Automakers, independent service shops, and AAA have struggled for years over who has rights to these diagnostic codes. Clearly, by controlling access to this information, automakers can give their own dealers an edge in servicing their own vehicles-or they can force independent garages to sign up for training and pay hefty license fees.
In 2001, the U.S. Congress threatened automakers with the Right to Repair Act, which would have forced them to reveal their codes. The legislation was scuttled in 2002 when automakers promised that they would share their technical information. The legislation, officially designated HR 2735, was reintroduced in the House of Representatives last July.
Not surprisingly, automakers oppose the legislation. “It is not necessary,” says John Trajnowski, a principal staff engineer at Ford Motor. “We are making all of our information available now.” Consumers and independent repair shops can purchase three-day access to Ford’s Motorcraft Web site for $19.95.
Trajnowski contends that the legislation “is being sponsored primarily by after-market-parts manufacturers,” who want to force carmakers to reveal their “proprietary control strategies” for sensors, controls, and other high-tech car equipment. This would make it easier for third parties to make clone parts.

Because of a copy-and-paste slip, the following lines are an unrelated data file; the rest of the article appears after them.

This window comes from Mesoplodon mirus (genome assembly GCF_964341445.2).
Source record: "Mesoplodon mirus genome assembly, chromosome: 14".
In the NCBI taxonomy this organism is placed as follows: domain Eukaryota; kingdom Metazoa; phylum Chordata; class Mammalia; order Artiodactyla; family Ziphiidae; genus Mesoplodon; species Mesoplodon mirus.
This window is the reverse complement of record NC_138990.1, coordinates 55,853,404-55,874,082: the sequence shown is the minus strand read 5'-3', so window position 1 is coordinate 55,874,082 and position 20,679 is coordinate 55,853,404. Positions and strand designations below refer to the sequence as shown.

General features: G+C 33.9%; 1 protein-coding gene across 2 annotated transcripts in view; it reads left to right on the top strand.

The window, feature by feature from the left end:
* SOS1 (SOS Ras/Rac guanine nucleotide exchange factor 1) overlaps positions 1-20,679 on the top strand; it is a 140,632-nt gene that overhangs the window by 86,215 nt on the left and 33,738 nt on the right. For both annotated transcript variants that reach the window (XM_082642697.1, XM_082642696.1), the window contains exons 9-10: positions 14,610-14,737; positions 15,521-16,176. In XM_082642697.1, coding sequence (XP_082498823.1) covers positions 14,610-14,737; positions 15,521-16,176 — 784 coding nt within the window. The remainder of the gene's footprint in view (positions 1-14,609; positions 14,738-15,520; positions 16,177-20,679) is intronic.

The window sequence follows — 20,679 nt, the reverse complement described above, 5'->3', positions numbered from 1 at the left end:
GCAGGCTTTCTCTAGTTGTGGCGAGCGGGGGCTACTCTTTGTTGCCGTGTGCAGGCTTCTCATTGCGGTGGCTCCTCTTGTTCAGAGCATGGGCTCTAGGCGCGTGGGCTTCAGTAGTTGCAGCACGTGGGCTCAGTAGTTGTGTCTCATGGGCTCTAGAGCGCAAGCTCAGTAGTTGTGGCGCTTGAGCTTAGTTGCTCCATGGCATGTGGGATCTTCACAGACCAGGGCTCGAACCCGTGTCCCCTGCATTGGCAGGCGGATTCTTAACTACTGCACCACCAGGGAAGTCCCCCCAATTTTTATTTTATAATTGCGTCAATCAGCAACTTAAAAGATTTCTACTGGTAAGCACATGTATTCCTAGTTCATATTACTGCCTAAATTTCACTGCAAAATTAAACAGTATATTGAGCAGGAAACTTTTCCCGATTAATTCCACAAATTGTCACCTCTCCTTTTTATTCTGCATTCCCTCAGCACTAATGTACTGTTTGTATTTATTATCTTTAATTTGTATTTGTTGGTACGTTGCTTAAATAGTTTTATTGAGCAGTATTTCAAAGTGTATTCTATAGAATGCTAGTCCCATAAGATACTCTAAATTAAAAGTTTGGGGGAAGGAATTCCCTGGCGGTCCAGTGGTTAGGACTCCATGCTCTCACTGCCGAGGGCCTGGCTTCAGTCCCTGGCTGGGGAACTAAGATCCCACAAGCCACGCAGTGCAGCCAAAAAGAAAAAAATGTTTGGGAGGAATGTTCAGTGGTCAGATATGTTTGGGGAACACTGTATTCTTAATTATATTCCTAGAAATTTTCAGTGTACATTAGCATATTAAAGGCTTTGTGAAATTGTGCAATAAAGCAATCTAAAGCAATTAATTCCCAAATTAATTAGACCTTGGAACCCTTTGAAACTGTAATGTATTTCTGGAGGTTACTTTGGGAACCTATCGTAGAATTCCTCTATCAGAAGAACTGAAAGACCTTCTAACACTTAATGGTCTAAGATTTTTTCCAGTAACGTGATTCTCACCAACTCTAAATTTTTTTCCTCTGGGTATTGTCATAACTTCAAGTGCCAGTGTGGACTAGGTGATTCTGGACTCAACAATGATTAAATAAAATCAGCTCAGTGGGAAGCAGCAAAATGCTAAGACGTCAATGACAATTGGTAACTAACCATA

But even if the legislation has such a hidden purpose, it’s irrelevant. The real issue here is our rights as owners of technology in the digital age: if we buy a car that has an onboard computer, that computer should act in our best interests. If it makes a diagnosis, we have a right to know it. Our tools shouldn’t hide information from us in order to enhance somebody else’s revenue. AAA has taken a similar position and is strongly supporting HR 2735. With luck, it will pass before the end of the session this fall.
As for my van, the computer said that the problem was with the oxygen sensor. But the fan control relay was also acting up. And there were possibly problems with the internal logic module. I decided that things were going to keep breaking, so we halted all repairs and traded in the van for a 2004 Honda Pilot. We got $500.